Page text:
With five new tour members on board we left Bishkek and shuffled through the border into Kazakhstan with minimal fuss, apart from the press of poorly mannered humanity causing tempers to fray. Once through, we drove for hours with the Tian Shan Mountains on our left and the endless golden wheat fields on our right, swaying in the faint breeze.
We camped at the only patch of trees within sight, shielding the truck from prying eyes (no easy task for a 18ton bright yellow behemoth). The spot provided us with wood for a warm fire and a sunset that softened and shaped the ceased and weathered mountain range beautifully.
The following day the world slid past smoothly on a straight and agreeable road. Fields, fields, fields surrounded us, extending out to infinity.
Unsuccessfully we searched for an animal market in Taraz, thus hastening our journey to the Aksu-Zhabagly Nature Reserve. We camped at a fully serviced campsite (kitchen, hot showers), snuggled up against the dominating mountains, an icing of snow surviving summer’s bite across their crests. The sunny afternoon was delightfully soporific, the inspiring views provided fuel for many a daydream.
In the evening it got cold again, so after dinner we retreated to an inside area were we played our favourite truck game: Black stories.
Our guides for hiking arrived unsurprisingly late the next day and we set off with a packed lunch. The guides were not optional, rather disappointingly, as one must hire them to hike. The views were lovely though and we were guided through the forbidding Kazak wilderness, along dirt roads and tracks, through thickets to shouting waterfalls and secluded, whispering pools.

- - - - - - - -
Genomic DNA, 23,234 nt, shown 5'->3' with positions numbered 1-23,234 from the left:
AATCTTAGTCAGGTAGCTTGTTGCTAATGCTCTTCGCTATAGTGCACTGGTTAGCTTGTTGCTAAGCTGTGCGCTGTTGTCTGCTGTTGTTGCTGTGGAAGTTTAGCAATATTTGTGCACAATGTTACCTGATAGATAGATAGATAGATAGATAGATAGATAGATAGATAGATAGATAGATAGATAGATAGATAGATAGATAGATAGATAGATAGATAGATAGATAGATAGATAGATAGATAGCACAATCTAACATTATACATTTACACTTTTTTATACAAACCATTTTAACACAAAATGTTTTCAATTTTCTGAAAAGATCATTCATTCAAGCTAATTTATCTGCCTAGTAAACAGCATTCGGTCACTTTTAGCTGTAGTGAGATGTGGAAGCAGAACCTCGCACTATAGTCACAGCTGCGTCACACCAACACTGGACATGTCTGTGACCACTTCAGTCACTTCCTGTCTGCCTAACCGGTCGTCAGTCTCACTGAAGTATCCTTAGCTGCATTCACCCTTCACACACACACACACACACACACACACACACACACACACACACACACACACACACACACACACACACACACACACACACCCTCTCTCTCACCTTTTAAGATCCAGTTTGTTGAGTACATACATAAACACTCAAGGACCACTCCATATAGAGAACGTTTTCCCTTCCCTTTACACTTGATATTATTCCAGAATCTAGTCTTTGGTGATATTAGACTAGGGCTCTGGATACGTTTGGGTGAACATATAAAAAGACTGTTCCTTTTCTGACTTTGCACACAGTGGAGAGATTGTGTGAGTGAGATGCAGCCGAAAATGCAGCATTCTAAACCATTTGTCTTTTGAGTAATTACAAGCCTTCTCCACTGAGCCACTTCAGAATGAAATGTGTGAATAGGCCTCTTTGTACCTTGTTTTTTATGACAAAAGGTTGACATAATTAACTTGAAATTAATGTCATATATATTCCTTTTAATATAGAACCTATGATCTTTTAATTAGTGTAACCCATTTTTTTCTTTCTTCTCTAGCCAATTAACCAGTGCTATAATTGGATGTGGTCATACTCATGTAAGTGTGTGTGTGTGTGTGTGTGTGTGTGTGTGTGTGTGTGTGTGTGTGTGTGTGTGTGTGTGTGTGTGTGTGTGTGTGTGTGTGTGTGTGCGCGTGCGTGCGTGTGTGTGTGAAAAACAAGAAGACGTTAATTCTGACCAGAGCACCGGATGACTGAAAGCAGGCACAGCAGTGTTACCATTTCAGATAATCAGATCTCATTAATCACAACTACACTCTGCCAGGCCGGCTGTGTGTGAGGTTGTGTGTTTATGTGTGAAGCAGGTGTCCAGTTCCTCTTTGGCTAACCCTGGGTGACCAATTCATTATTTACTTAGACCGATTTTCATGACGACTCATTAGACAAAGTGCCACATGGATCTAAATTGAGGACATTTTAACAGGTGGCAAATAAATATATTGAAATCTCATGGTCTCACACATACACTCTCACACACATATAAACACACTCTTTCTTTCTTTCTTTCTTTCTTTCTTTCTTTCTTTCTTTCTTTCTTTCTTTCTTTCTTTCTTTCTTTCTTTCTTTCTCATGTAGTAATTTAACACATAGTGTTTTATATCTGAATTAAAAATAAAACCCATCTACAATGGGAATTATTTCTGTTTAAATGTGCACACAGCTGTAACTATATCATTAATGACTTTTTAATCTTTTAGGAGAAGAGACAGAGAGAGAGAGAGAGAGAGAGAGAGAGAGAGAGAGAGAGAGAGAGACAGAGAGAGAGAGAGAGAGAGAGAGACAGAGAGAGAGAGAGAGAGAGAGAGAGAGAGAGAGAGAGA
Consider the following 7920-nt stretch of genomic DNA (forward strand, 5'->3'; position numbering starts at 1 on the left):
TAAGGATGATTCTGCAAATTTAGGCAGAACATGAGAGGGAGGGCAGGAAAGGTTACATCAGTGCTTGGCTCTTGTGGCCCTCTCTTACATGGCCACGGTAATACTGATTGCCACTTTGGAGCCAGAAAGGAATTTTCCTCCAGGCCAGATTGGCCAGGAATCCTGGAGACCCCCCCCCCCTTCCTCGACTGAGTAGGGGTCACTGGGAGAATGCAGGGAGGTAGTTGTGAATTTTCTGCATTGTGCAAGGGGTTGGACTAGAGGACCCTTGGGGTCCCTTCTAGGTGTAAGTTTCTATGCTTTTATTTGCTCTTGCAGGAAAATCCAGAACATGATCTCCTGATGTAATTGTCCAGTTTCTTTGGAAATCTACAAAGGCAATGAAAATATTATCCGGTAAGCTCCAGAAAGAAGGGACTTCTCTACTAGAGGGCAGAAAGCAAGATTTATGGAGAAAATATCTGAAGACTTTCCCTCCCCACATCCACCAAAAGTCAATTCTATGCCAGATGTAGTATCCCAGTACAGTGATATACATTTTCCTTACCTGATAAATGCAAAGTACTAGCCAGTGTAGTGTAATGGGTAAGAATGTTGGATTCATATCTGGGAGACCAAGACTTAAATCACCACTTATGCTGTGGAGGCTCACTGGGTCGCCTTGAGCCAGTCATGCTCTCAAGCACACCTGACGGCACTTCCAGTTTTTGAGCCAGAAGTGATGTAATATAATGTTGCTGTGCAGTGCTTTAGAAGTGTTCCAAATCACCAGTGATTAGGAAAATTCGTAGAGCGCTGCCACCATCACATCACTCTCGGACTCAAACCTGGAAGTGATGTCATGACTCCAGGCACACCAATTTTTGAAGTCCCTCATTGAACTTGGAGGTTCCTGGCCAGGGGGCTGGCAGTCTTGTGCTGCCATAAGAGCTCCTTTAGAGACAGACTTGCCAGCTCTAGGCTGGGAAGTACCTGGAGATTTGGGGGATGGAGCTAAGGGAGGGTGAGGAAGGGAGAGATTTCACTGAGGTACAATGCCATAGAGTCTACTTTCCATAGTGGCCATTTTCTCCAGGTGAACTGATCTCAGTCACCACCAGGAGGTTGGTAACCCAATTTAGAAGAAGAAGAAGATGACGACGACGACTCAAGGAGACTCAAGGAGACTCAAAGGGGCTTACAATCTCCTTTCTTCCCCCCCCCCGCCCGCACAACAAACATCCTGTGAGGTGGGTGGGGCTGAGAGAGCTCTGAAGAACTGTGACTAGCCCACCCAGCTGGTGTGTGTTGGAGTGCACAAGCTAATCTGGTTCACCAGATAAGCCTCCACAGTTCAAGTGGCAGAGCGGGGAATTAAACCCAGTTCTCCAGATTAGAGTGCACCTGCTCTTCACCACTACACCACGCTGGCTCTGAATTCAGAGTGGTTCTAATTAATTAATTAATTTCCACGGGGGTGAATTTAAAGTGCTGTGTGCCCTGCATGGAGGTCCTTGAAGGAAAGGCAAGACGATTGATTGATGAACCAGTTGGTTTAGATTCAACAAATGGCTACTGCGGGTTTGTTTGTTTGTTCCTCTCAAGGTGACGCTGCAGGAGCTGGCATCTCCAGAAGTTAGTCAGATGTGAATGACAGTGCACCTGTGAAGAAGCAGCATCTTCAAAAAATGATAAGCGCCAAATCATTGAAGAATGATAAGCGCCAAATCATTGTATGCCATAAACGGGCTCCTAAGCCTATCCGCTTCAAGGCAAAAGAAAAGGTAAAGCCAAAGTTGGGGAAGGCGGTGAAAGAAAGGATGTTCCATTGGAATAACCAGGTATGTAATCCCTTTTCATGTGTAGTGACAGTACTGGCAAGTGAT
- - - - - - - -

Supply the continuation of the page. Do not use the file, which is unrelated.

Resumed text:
Much sign of bear was present, namely in the form of processed berries and the occasional paw print.
This should have provided sufficient motivation for both the group to hike closely together and the guide to ensure it, but neither happened. Despite attempting to lure boars and bears out of hiding by bravely hanging back about 500m from the group, David was unable to secure a sighting of anything more dangerous than brambles. Although, on the way back a very small snake was spotted (read: nearly stepped on) and promptly shot into oblivion, with cameras.
As the sky darkened, the stars were wheeled out on display, enticing and illuminating the imagination…
After a sleep which took quite some climbing back out of for David (although he had to wake up early to prepare breakfast with his cook group), we trundled and bounced to a bush camp near the Uzbekistan border. Endless fields silently witnessed our passage, as we wound our way through the dry hills.
The bush camp was isolated and therefore, most excellent.
Tamar was head chef in her cook group, and they concocted a superb coconut chicken curry in record time. The fire was prodded, added to and persuaded to burn brightly, the stars watching impressively, their timeless majesty providing the backdrop for tall tales and short stories
Our tent. Nice view to come back to after stories around the campfire
Rising at dawn, cool desert air welcomed us into a new day and shortly afterwards the sun waved us onward, to Uzbekistan…
By David Baird (who was inspired to write with woolly English words after reading the book ‘Heart of Darkness’ and ‘The Book Thief’)
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